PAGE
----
Where do you feel the most progress has been made since you joined APT?
I have a colleague who was here for ten years, but more developments and positive things started to happen in her region after she left. She certainly left an impact in her region through the work that she did. To me, we are all planting the seeds. We might not see the fruits during our term here, but it’s a matter of cultivating and raising this tree.
There’s some inspiring work we’ve done in the Asia Pacific region. In Indonesia, we’ve been working closely with the national institutions over the past eight years to support them in increasing the effectiveness of their oversight and monitoring work. The momentum was a bit slow at first, for a variety of reasons. We came in and supported them, and now we can see that the national institutions are a lot more motivated and committed to go to the next level.
Last July, we broadened our advocacy for Indonesia to ratify the Optional Protocol to the Convention against Torture (OPCAT) by reaching out to staff and members of the Parliament.
One of APT’s main mandates is to promote OPCAT ratification and implementation It’s a strong framework, but we also don’t say you have to ratify now or tomorrow. To us, what is more important is for states to understand and see first the added benefit of using the OPCAT framework. It shouldn’t be seen as a burden or a foreign intervention. It should inspire local actors to be more effective at preventing torture by having better national oversight to reduce risks of torture. That’s the message we bring to it.
I’ve always had this artistic side to me, but before my work with APT I’d never had the chance to really bring it into my work. I’ve always liked to draw and visualise, and APT were very supportive about me bringing that element into my career. They’ve always encouraged me to use that in my engagement with partners.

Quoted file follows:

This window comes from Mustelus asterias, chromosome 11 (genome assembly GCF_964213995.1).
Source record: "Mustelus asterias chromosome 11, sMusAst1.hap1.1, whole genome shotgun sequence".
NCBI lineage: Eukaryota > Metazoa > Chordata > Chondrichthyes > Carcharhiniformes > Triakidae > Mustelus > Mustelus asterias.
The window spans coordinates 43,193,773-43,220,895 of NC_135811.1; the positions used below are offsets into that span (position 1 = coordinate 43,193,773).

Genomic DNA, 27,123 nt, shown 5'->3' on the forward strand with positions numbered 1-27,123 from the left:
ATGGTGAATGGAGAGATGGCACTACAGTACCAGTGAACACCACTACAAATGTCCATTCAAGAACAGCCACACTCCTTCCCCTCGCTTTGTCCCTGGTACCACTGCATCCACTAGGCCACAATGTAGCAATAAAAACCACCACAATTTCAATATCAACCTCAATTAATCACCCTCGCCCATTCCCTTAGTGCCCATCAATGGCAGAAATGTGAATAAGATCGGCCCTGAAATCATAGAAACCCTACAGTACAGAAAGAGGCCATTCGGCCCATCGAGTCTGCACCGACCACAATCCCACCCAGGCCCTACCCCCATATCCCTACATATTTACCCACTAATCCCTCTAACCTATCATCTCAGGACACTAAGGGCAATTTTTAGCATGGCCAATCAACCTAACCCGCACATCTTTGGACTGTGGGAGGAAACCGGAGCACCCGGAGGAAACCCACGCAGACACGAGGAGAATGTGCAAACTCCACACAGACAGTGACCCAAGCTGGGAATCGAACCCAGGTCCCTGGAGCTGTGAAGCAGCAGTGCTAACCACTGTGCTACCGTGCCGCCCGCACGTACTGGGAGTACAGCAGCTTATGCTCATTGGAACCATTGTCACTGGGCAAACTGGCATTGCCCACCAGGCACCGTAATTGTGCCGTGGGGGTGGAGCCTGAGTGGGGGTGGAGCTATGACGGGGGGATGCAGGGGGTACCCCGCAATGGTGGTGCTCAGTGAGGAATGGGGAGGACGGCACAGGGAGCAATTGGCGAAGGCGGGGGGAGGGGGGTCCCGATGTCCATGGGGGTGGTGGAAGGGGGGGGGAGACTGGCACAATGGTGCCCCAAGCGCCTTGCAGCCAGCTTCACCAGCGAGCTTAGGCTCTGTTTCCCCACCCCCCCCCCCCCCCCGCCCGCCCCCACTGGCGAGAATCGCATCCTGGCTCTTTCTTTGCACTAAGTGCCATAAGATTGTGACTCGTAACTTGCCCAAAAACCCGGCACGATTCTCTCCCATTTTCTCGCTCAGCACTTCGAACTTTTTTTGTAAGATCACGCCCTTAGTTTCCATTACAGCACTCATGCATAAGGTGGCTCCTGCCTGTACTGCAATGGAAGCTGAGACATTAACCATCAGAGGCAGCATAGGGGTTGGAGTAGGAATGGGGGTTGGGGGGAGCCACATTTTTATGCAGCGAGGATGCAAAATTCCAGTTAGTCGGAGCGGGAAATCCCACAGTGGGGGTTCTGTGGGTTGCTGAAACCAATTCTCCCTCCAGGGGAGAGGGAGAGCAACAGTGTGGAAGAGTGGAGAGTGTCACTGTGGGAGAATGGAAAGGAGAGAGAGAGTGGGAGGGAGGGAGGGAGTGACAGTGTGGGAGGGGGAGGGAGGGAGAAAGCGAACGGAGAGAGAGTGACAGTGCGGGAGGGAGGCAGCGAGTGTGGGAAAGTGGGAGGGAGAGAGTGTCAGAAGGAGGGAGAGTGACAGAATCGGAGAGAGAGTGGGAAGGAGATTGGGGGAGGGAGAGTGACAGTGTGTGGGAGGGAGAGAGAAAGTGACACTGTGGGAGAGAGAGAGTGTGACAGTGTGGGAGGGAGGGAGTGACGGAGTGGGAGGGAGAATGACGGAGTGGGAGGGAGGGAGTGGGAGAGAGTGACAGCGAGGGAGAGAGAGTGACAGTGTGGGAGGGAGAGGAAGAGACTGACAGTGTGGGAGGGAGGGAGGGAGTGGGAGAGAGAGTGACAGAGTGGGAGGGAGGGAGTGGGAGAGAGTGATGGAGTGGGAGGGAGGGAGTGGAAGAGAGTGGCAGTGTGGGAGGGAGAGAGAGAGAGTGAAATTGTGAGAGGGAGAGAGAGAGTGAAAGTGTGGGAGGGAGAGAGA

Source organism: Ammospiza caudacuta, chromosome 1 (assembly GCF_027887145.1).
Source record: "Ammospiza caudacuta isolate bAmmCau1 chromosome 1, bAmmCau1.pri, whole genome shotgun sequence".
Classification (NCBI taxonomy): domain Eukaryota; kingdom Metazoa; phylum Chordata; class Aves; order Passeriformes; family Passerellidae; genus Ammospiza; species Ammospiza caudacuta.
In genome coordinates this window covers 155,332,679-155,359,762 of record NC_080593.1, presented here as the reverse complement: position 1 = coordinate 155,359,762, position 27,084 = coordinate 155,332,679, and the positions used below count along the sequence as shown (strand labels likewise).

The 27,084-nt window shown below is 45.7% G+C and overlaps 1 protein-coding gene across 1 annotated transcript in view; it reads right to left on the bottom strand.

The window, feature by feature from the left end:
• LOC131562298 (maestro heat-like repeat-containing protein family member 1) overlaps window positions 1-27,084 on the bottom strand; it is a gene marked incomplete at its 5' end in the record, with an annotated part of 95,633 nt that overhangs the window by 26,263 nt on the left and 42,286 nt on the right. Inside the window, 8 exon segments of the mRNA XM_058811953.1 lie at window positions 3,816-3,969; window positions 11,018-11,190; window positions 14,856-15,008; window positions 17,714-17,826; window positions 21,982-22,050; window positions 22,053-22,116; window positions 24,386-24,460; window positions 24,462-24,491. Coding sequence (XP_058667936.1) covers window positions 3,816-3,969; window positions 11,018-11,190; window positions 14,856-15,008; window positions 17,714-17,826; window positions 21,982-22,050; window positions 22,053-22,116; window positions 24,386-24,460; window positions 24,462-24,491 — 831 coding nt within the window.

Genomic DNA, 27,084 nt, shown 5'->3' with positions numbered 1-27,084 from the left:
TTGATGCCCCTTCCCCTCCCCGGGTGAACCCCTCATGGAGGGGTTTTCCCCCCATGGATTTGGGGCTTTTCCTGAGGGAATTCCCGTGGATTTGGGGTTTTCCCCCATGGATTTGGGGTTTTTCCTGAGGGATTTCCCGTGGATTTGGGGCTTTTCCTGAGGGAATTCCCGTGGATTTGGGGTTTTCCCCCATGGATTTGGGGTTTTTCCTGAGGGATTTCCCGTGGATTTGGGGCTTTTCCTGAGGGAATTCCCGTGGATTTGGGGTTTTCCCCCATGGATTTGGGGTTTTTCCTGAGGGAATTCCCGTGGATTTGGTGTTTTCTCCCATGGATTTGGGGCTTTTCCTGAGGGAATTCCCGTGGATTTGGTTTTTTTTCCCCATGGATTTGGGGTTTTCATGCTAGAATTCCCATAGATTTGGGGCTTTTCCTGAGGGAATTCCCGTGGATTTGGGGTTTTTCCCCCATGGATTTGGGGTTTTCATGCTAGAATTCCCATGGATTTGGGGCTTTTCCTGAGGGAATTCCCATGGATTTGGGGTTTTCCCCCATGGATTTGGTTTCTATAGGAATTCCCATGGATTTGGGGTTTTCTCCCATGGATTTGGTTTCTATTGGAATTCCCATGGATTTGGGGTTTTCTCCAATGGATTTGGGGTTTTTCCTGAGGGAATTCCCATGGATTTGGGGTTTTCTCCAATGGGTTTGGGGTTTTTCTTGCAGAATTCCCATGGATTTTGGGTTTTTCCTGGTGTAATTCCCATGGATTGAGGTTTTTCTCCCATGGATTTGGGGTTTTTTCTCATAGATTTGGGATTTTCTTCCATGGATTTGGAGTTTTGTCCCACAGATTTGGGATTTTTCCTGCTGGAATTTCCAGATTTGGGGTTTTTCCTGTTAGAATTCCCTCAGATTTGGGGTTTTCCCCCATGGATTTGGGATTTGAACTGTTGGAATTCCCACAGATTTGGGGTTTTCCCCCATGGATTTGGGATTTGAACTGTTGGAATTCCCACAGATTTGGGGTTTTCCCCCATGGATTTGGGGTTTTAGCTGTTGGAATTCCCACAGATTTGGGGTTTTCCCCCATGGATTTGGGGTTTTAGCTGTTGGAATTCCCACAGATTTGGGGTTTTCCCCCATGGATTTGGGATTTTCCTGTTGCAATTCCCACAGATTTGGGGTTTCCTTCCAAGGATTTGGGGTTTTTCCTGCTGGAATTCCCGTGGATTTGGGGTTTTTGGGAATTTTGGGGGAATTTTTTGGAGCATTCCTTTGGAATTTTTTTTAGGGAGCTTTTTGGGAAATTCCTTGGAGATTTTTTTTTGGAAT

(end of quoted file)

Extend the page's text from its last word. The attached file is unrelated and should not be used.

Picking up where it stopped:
Recently we cooperated with the International Commission of Jurists, Cross Cultural Foundation, and Amnesty International in Thailand, to raise awareness about torture on the International Day for Victims of Torture. We’re very far away here in Geneva, but I could support partners in Thailand by drawing a comic on why Thailand should have an anti-torture law to spread the message. It’s a very serious topic, but it can be dry. The comic was well received and was widely disseminated on television and the national news. Partners were saying my cartoon was getting more airtime than their public statements!
Just to put things into perspective, I told them that this sort of communication is a lot more attractive and powerful for laymen, who don’t understand legal terms and public statements from human rights organisations. I’ve always believed that visuals like photographs and cartoons are powerful. Comics can imitate reality, but without the harshness of real photographs – the blood, the sweat, the tears. It’s a really effective medium to explore.
Who are your role models?
My mother and my daughter. My mother is a single mother and raised me all by herself, no nonsense. I get my resilience from her. You need resilience in this work. Of course, when you’re 12, you don’t see it, but now, at 38, it makes sense.
My daughter is my biggest role model and my best friend. She’s 9 years old. I’ve learnt a lot from her about not giving up. Her sense of originality and her worldview are really exciting. That’s why I’ve made a comic blog about my life with her in Geneva. I see a lot of sense in her view as a child. She always has really interesting comebacks.
I’m rooted deep in my passion, in what I do, because I’m surrounded by these really wonderful women and I’m proud to say that. They remind me to stay true to myself, no matter the situation. As a woman, there are a lot of challenges out there, trying to distort how you perceive yourself, but no matter what, only you know who are you, and it’s important to stick to that.